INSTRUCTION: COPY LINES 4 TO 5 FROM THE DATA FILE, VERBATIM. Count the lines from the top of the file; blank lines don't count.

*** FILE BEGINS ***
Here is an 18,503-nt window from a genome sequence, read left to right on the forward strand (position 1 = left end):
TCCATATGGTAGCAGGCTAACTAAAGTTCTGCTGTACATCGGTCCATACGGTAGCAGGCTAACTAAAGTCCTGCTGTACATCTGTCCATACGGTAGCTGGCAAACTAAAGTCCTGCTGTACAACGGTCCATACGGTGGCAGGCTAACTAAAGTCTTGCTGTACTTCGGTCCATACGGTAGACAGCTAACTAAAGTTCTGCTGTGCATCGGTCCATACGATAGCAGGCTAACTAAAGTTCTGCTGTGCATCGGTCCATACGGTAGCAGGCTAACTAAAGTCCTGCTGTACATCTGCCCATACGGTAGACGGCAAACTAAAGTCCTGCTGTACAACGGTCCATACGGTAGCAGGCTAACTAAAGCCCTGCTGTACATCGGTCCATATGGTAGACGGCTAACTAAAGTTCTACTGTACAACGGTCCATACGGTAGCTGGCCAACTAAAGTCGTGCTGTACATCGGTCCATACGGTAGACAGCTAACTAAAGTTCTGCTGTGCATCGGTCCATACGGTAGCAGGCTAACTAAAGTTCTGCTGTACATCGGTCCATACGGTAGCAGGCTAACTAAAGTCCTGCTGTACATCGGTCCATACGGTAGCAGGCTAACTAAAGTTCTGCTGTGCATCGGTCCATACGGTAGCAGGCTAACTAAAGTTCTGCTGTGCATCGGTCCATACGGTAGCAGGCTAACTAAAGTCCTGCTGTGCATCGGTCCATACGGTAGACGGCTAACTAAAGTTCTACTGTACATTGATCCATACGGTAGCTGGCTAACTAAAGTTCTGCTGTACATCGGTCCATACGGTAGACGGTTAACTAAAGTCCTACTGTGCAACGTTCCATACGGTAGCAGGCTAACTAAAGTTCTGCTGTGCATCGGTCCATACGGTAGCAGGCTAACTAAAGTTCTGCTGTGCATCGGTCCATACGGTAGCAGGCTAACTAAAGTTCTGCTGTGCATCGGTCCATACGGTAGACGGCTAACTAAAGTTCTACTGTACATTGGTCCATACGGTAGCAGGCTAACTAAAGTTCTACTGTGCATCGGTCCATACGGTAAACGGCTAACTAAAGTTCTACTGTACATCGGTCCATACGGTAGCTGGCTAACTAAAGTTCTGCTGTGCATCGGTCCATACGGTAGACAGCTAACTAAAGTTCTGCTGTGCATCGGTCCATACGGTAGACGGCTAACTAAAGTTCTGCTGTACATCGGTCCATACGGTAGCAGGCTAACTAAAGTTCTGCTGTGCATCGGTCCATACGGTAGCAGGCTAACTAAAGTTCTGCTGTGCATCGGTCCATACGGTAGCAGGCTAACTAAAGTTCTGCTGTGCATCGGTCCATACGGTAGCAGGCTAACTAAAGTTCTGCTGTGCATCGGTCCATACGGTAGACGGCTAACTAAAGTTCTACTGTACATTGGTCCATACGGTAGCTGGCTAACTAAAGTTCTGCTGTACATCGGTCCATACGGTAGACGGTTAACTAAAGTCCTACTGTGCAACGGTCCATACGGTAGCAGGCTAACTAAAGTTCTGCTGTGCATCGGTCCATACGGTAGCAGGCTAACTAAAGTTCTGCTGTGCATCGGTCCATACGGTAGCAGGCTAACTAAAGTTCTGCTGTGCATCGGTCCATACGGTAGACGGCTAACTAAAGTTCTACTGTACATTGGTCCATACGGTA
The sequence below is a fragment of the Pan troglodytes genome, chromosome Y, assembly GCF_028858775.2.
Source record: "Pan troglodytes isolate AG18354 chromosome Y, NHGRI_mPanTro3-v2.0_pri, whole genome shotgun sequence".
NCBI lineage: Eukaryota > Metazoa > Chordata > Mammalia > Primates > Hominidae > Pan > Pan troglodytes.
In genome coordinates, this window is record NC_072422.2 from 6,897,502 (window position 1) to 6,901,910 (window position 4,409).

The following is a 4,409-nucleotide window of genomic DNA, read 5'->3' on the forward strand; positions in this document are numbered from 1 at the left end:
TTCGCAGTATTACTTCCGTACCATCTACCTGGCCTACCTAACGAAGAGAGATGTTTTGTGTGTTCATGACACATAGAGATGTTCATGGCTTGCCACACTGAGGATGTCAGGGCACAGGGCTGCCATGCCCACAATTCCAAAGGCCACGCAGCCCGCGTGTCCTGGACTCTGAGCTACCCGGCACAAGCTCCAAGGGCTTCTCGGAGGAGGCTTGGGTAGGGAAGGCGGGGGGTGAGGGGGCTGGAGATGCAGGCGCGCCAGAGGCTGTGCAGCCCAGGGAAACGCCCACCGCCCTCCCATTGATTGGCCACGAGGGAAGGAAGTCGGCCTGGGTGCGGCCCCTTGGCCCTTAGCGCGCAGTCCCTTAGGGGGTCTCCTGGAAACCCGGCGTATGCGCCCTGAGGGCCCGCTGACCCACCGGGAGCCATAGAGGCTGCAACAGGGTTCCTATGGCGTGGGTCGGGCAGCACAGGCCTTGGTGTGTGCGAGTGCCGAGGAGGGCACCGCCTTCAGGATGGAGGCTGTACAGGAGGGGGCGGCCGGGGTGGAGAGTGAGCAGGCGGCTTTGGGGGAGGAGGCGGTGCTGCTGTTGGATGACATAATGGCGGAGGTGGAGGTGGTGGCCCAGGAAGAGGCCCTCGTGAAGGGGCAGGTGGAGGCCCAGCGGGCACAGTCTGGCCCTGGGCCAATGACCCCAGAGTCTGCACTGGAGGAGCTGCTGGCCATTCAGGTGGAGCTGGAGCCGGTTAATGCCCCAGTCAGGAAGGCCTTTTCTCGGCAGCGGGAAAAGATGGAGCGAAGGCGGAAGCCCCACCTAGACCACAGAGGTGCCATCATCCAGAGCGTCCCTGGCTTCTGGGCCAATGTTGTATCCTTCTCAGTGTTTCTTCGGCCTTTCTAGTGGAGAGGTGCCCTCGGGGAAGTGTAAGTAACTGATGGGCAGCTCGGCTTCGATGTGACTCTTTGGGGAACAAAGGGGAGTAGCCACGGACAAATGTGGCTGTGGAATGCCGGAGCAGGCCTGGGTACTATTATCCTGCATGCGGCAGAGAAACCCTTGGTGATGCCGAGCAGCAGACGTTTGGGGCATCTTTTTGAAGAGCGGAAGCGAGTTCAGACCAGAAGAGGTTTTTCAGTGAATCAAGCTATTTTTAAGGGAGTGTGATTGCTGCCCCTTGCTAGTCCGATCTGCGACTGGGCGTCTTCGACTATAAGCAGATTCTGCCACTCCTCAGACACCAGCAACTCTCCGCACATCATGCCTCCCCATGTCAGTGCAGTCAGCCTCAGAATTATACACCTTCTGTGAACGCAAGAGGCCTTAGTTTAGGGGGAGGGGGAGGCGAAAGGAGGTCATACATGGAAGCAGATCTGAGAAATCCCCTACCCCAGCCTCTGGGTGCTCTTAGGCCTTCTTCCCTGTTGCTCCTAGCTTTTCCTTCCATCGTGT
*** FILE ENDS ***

Source record: "Pan troglodytes isolate AG18354 chromosome Y, NHGRI_mPanTro3-v2.0_pri, whole genome shotgun sequence".
NCBI lineage: Eukaryota > Metazoa > Chordata > Mammalia > Primates > Hominidae > Pan > Pan troglodytes.